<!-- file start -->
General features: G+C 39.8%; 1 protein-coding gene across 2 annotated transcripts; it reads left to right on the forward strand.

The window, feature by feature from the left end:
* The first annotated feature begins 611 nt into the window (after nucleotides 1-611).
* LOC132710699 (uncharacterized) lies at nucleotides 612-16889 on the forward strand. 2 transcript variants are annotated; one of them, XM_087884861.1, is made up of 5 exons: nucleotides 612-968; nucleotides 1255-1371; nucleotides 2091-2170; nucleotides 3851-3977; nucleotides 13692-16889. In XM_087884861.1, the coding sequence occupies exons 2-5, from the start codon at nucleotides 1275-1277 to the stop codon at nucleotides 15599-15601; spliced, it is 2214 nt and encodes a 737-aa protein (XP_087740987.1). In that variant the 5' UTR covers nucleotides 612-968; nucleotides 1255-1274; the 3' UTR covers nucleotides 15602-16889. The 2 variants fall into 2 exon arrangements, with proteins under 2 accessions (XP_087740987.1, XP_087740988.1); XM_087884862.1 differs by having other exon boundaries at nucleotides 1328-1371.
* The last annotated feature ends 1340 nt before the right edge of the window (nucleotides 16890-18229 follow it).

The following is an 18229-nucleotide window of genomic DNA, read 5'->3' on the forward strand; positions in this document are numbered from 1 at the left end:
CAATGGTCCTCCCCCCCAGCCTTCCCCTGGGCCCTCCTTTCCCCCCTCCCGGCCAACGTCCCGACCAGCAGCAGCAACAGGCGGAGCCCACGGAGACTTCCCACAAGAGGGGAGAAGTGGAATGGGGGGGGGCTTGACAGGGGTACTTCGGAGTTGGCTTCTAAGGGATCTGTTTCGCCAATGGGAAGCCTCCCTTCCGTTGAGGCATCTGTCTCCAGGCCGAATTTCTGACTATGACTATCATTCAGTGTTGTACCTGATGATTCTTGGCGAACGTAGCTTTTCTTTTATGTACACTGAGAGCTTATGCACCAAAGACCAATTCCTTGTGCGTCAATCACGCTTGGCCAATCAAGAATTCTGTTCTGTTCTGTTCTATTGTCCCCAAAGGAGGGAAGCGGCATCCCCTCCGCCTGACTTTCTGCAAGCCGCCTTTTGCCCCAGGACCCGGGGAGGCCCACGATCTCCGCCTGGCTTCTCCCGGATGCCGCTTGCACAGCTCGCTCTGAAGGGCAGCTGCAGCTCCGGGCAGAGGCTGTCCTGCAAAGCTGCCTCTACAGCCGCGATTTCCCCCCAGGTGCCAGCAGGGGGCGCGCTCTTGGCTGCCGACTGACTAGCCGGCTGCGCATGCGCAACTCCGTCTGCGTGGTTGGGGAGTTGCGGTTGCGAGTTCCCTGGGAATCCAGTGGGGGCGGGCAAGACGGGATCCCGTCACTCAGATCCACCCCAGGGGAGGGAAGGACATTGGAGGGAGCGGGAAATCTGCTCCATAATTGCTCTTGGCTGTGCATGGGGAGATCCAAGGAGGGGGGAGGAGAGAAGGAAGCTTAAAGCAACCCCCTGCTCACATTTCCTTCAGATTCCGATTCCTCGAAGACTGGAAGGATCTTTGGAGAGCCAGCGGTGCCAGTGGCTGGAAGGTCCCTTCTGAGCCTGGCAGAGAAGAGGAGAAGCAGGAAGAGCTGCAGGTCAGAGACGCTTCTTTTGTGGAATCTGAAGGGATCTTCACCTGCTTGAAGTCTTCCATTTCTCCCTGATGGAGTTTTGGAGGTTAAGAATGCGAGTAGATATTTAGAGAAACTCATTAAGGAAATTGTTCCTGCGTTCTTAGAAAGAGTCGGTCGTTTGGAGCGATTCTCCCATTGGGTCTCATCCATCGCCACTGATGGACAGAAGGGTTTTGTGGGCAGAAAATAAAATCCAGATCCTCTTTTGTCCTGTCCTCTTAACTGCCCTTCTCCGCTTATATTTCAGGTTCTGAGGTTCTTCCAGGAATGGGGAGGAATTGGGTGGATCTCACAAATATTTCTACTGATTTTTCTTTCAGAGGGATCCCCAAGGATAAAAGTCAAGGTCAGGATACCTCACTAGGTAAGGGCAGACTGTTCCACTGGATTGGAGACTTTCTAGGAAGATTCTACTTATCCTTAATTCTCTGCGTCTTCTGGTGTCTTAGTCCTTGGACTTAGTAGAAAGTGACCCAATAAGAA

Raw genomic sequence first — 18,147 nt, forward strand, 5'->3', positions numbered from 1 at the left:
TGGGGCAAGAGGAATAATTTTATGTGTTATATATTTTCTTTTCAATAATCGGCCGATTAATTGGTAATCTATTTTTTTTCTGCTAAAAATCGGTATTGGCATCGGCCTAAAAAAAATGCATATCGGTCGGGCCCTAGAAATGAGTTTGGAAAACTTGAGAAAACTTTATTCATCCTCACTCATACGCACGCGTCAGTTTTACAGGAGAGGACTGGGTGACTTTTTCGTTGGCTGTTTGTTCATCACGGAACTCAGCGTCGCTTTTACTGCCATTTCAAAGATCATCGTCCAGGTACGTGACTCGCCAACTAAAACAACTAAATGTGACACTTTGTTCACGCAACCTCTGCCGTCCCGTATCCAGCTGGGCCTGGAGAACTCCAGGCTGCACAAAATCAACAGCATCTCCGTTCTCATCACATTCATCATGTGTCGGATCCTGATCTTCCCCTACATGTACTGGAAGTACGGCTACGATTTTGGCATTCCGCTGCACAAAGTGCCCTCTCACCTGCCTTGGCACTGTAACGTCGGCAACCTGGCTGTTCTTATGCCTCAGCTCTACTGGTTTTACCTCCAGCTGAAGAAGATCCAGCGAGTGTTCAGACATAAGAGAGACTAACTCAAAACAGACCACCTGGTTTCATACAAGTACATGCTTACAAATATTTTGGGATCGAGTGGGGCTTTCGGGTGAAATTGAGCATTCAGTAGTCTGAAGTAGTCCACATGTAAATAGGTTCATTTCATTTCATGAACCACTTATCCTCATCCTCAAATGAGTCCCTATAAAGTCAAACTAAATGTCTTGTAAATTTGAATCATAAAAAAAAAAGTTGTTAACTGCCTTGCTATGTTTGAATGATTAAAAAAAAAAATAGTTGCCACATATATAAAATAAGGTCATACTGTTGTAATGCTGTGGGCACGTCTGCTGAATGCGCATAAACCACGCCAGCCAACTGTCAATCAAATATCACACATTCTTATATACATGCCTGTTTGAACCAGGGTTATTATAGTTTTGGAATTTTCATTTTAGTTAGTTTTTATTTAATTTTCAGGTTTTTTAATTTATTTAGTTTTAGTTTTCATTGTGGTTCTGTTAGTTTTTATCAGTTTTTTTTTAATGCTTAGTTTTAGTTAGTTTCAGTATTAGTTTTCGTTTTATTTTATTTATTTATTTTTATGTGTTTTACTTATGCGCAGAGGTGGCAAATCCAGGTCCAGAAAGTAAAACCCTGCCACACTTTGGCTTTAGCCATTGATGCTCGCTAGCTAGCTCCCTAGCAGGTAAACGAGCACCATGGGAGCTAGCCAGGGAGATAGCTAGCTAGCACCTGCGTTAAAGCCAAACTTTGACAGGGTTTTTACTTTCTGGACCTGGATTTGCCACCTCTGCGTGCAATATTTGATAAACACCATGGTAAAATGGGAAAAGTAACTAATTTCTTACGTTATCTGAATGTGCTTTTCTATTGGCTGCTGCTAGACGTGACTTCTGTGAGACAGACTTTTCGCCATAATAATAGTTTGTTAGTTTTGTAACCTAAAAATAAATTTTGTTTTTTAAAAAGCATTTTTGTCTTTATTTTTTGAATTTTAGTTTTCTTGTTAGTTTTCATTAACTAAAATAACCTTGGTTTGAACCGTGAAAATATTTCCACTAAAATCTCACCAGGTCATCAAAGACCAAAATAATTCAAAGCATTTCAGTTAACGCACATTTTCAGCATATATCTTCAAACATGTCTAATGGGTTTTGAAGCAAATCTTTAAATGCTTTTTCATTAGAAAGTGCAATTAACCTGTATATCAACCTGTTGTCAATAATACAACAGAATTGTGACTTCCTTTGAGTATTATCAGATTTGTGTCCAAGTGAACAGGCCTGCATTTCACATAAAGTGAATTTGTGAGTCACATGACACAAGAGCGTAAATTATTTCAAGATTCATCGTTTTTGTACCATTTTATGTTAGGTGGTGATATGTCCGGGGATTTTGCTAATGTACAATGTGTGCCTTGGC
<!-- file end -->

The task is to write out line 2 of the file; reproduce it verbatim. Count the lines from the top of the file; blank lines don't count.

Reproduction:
The window, feature by feature from the left end: